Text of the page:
Paul Levy said...

Thanks, Barry. Great perspectives, as always.

John Gunther said...

Another cause of this is that employer-sponsored health insurance has been the only realistic option in our time, despite not making much sense: why should one's ability to afford appropriate health care depend on having a job? If you think it should, then why should getting ill, which can cause you to lose your job, result in loss of health care? Once non-employment-dependent health insurance is widely available, it will make more sense to consumers than the current, already shrinking, paradigm.

No system will control health care costs well, though, unless the patient feels significant financial effect of their lifestyle and treatment decisions.

wrinkledman said...

As a former small employer (restaurant owner) with a staff of about two dozen employees, I can tell you that the thinking outlined here is right on. I'm not sure if there was an idealogical underpinning to the legislation, but regardless the tendency to push people toward the public plans are undeniable. And welcome.

In the 90s as I was confronted by rising health care costs, I gradually reduced the insurance plans I offered by requiring higher employee contributions, as costs continued to rise I excluded anyone working fewer than 40 hours/week, then non-management personnel, then finally, I excluded everyone. I eliminated all company insurance benefits. I simply couldn't afford to pay anyone's insurance, including my own and stay in business. There are many businesses in that predicament. A government plan that targets the individual, not the employer allows businesses to continue to operate, thereby maintaining jobs that might otherwise be lost. But that's not enough.

As a small employer, I welcomed the change because I simply couldn't compete with the national chains. In my calculations, when "good" health care plans were only offered by employers, it automatically created a class of second rate businesses, namely the mom and pops, the poorly funded start-ups who were long on ideas and short on capital and the sole proprietors.

Personally, I would rather there be no corporate offered insurance plans. Those plans have contributed generously to our current problems by generally favoring better educated and economically advantaged people and businesses. Healthcare ought not to have a preferential institutional face, even if it is in a well managed employer underwritten environment.

If there is anything close to consensus or even a simple majority opinion that everyone should be insured, then it follows that we are a national risk pool and the cost of that system should be parceled nationally in a very broad based tax system, i.e. SS, Medicare, etc. Single payer should be back on the table...it would be good for business and great for individuals.

Janice McCallum said...

Another consequence of moving away from employer plans: because individual plans provide little or no negotiating power to those insured under these plans, those who can least afford it pay the highest fees for care.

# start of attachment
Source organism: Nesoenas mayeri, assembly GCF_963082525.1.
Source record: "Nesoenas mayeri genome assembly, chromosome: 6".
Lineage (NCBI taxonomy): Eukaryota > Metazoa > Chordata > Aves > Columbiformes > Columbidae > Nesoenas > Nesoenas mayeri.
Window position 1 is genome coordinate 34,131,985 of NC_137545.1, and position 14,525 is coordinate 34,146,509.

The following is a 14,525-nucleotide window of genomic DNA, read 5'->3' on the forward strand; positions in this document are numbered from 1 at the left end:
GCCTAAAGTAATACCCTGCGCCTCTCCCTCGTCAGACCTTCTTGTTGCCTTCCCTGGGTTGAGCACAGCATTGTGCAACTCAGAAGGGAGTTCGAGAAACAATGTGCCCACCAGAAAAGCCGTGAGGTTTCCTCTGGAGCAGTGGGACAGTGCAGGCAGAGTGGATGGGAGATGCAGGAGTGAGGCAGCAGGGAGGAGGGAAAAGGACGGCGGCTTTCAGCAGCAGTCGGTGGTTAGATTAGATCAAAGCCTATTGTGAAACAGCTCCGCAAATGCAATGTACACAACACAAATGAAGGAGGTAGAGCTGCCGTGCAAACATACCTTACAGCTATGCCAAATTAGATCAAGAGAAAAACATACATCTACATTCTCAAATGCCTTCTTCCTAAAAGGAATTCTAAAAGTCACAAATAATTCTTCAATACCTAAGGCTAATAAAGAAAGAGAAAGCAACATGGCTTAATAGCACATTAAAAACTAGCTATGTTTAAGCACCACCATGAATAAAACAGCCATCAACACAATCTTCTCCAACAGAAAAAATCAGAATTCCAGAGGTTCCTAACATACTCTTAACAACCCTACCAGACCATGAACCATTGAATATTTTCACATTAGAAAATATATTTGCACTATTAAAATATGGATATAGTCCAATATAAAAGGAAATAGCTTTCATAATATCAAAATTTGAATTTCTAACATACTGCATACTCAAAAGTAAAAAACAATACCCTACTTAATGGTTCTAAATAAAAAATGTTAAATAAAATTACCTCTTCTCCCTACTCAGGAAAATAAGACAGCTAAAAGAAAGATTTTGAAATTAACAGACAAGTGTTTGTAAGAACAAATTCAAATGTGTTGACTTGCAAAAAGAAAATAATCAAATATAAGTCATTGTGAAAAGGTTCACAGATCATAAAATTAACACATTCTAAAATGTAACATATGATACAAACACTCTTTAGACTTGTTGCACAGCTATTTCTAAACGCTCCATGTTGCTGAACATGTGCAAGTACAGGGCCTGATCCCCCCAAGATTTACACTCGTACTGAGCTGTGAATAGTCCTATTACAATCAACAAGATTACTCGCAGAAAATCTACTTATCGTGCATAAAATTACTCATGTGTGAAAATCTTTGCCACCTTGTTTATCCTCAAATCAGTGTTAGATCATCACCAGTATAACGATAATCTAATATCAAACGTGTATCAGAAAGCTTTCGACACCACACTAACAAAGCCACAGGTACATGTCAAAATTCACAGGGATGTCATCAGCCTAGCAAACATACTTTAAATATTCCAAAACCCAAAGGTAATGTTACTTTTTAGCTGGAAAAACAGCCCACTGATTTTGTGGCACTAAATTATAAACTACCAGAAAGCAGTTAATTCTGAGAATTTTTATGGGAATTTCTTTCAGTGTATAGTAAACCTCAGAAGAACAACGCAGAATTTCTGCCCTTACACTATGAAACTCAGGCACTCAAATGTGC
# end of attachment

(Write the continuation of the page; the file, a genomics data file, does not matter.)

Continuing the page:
Unless we rationalize the payment system, those not insured under employer-sponsored plans will increasingly avoid utilizing the health care system. There's already evidence of reduced utilization and it will continue if self-insured consumers continue to get hit with high and unpredictable fees for health care services. In short, the current high-deductible plans don't meet needs of the market they're supposed to serve. Maybe health insurance exchanges will help, but I'm not holding my breath.

Gail Kerr said...

There is another change happening that affects employer-sponsored plans. Quietly, many (if not most) large employers are changing the workforce composition to rely heavily on contingent workers. These are full time employees, at will, with no benefits and when their usefulness (or project) is done, they are gone. Other methods large employers are using is requiring employees to have offices at home so they can avoid the expense of running offices. This is just another example of employers pushing overhead like benefits and office space off on federally funded programs (since office-at-home qualifies for a tax deduction.)

Bill said...

From Facebook:

Interesting analysis. Both the right and the left can use this to rail against ObamaCare. The right: see it is a first step toward the ultimate goal of single payer socialized medicine. The left: see it is a plan to help the corporate elites and take benefits from the working class.

MMR said...

Health insurance as an employee benefit was offered through both unions and employers beginning in the 1930s. Wartime regulation froze wages in the 1940s but did not freeze benefits, so health insurance spread as an employment incentive.

( Read more: History of Health Care as an Employee Benefit | eHow.com http://www.ehow.com/about_5106066_history-health-care-employee- benefit.html#ixzz1EzFYiYUW)

There is no "magic" about employer based health insurance - it is an artifact of the depression and WWII. We certainly can provide better and a wider range of options now. I see no reason to embrace as "normal" and "necessary" a system that sprung up as a response to a world wide depression and world wide war.